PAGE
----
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Mike Allen

Latest posts by Mike Allen

starter garden japanise style help please

Posted: 07/04/2014 at 22:56

Hello Diane.

I admire your interest.  To be honest.  The size of your garden is likely to restrict you quite a bit.  I tend to agree with JANAPANA.  I do think that perhaps some personal research is required.  The kind of research that , how can I say.  'Puts you in the mood'  Japanese garden design does just that.  I think that the japanese design is intended to cultivate the mind, rather than the eye, as in perhaps the case of shall we say, english gardens.  Please keep us upto date on your progress.

A Sticky or Notice Board thread.

Posted: 07/04/2014 at 20:56

Thanks Dove.  I suppose the obvious is to start a thread, and a required later, to simply raise the thread again and add-on.

Grafting on newly planted apple rootstock

Posted: 07/04/2014 at 20:53

Times have changed.  Once upon a time.  Grafting and budding was carried out in the open field.  Nowadays most is completed, undercover and on the work bench.  However, I note that you have already planted your rootstocks.  I'd say.  Go ahead. It might be advisable to offer some form of protection at the graft sight, due to the very unbalanced weather we are having.  This is my general advice.  You might wish to check further via other sources.

A Sticky or Notice Board thread.

Posted: 06/04/2014 at 23:40

Initially requested of our host Daniel.  Perhaps other members might also be interested.

So as to save constant New Threads.  Could we have a a Sticky or fixed thread, whereby members can post up and comining show dates etc.   Just a thought.

Growing under staging in a poly tunnel

Posted: 06/04/2014 at 23:23

Richard.  I have never found any printed info on this subject.  Hence I would class it under my.  ' Try it out, experiment'  Notes.   You are at an advantage to me.  Your poly tunnel gives you a certain amount of side light.  So the real bug bare is  the eventual height restriction.  My cedarwood greenhous is boarde upto stagging height.  However I use the under stage area for pot and container storage. Especiall for my lilies during winter.  Then as they start to grow, I move them out and place them on the stagging until they reach the roof.  Then they are returned to floor level.  So really the choice is yours.  Gardening is well documented and has been for decades.  Basics are learned, then eventually the gardener wants to chance his/her arm and experiment.  Main thing is Richard.  Once you stick something under the counter, please don't foget it.  Some plants wil make rapid growth when striving to get more light.  Please let's know how you get on.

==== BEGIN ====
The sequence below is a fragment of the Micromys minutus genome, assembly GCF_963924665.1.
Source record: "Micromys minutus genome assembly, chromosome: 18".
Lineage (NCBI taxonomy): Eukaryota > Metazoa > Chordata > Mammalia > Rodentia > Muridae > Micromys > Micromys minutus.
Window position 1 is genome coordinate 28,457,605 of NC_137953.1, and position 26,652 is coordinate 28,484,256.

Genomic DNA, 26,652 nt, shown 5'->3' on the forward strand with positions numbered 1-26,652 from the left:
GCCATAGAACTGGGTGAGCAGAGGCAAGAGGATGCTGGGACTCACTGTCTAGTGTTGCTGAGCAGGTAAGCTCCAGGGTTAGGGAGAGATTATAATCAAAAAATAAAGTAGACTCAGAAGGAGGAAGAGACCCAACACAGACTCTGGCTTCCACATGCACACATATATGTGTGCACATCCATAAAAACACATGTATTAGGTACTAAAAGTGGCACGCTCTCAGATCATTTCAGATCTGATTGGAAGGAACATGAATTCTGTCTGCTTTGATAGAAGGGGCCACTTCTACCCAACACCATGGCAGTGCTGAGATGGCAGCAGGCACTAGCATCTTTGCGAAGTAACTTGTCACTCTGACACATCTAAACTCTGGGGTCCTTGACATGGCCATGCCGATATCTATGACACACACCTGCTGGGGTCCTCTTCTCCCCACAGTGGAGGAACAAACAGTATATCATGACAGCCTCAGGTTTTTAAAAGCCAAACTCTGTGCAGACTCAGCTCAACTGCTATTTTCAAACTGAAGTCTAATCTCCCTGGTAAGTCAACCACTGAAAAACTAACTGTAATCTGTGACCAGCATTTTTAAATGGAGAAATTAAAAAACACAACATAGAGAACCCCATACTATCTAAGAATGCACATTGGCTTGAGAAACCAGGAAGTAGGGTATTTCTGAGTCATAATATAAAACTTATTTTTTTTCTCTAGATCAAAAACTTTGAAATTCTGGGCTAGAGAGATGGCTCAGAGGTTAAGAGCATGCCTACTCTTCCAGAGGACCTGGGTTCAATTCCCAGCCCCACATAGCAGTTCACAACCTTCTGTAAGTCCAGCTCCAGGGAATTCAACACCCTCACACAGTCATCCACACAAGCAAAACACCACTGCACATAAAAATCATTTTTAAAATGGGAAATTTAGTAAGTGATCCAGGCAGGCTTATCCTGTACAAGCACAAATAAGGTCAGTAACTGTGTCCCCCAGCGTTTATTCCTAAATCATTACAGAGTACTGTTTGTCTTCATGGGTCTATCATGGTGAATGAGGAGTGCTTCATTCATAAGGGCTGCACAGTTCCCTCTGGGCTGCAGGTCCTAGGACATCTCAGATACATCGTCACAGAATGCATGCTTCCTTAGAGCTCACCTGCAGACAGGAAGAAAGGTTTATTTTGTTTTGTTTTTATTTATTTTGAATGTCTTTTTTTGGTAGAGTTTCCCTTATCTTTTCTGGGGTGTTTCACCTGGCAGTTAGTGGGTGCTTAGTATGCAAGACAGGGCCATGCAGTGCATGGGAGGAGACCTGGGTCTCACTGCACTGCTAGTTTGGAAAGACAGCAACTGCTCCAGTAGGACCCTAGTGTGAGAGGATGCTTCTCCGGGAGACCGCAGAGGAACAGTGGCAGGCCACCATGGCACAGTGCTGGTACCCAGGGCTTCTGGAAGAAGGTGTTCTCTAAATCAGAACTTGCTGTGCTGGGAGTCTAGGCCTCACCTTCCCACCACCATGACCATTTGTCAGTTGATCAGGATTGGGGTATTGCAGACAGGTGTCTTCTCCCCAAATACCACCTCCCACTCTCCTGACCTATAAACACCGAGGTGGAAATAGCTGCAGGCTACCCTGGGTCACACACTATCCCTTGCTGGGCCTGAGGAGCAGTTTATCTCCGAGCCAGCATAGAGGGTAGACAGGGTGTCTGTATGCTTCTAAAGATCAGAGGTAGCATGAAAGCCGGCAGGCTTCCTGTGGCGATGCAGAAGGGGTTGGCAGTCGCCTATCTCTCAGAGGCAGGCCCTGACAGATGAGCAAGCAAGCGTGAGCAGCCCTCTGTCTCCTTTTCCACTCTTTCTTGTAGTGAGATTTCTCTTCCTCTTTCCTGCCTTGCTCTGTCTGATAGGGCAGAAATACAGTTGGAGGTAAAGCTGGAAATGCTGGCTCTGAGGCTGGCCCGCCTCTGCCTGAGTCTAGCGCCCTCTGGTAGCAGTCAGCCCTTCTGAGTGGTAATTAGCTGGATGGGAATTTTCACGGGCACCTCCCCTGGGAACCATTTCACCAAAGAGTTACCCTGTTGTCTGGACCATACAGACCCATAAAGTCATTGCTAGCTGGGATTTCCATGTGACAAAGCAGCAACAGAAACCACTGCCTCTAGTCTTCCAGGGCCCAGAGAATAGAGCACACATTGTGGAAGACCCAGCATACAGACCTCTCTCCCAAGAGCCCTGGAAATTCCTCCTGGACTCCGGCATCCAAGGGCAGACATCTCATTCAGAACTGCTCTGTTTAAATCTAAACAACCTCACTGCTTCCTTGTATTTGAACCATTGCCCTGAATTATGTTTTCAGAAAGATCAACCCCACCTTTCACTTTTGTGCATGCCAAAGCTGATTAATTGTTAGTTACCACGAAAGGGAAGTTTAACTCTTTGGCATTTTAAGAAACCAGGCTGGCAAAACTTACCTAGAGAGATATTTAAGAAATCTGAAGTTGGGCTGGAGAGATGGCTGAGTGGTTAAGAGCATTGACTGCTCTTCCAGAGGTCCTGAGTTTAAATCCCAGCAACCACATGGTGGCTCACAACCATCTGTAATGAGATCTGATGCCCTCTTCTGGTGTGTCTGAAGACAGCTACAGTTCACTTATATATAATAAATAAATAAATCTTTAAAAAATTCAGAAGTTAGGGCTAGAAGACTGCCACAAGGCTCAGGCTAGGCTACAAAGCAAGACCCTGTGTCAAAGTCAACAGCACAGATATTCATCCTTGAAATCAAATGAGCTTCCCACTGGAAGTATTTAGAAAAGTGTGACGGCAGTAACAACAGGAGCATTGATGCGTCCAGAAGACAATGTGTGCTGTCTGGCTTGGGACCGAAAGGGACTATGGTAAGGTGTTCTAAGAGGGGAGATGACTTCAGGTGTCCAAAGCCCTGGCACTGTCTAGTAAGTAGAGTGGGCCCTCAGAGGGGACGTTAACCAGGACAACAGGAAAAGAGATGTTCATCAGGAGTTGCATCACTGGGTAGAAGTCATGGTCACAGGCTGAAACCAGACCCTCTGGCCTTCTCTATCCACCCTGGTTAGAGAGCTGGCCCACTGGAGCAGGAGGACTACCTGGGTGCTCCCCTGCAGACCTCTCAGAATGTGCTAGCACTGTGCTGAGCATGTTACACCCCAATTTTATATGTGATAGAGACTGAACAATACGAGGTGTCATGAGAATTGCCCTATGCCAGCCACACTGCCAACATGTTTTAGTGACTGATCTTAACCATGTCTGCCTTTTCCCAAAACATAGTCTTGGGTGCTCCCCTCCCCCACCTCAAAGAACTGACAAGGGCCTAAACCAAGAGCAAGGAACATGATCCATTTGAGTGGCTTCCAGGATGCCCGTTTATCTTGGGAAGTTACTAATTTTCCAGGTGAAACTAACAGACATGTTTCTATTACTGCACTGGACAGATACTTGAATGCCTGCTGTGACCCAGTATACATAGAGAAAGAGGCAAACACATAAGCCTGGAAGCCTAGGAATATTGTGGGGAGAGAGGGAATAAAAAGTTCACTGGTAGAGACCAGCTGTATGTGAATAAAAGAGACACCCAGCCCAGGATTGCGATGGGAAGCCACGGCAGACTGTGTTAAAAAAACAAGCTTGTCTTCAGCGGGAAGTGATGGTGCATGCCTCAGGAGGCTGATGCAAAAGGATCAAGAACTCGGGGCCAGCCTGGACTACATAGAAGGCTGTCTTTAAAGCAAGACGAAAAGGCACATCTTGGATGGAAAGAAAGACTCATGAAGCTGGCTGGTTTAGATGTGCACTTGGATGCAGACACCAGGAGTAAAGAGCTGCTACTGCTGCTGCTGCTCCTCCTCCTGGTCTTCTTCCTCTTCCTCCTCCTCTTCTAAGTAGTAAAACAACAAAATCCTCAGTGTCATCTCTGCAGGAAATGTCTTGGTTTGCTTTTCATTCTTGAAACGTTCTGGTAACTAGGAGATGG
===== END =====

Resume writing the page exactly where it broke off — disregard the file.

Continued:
Berberis thunbergii pronunciation

Posted: 06/04/2014 at 22:55

thun-berg-ee-a.  [the 'g' in berg, Can be soft as in burger, or hard as in General]  The two 'ee's are as in a capital E.

Sometimes thunbergia drops the final 'a' and is replaced by 'ii'  In this case.  The first 'i' sounds like, as in ink.  The second as a capital I.


This same priciple applies to many botanical names, where ia is used and also ii.

That should get you an exam pass.

Grass seed

Posted: 06/04/2014 at 22:36

Forgive the silly question, but I'm sure it will be taken in good faith.

Your lawn!  Do you mean a grass area?  A usually lush well manicured area of grass.  or something like a bowling green?  From the types you list.  I would assume it is a general area used by children pets and all. From experience.  I'd simply go for a mixture of.  Chewings fescue.  Canadian brown top and ordinary meadow grass.  Properly maintaned, this will give good service for years.  Hope this helps.

Talkback: Sparrows

Posted: 06/04/2014 at 22:15

Friend from Dulwich.  Quite close to Eltham.  Sadly sparrows all but disappeared from around here when the council closed the way in to lofts etc.  My wife and I would lie awake, listening to their chatter.  Starlings were also great loft nesters.  Althogh I haven't heard one yet, this year but.  Year after year, wrens have nested in the ivy on the house next door.  Believe me.  The saying.  'It's always the small ones that make the noise'  The wren is such a noisy one in the morning.  Cockney sparrow.  I believe this comes from East End slang.  Relating to the market traders barrow boys.  Ere come me ol' cockney sparrow, wiv' 'is market barrow.

next season

Posted: 06/04/2014 at 22:04

Orchid Lady.


Mike has checked all his books.  Can't find the genus 'bargain' anywhere

Soggy Discentra

Posted: 06/04/2014 at 17:32

Actually, you can buy a water/light meter.  Very cheap.  The probe is inserted into the compost, the needle indicates degree of moisture.   Oh for the days of the clay pots.  A gentle tap on the pot gave a good indication.

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Talk about daylight robbery!

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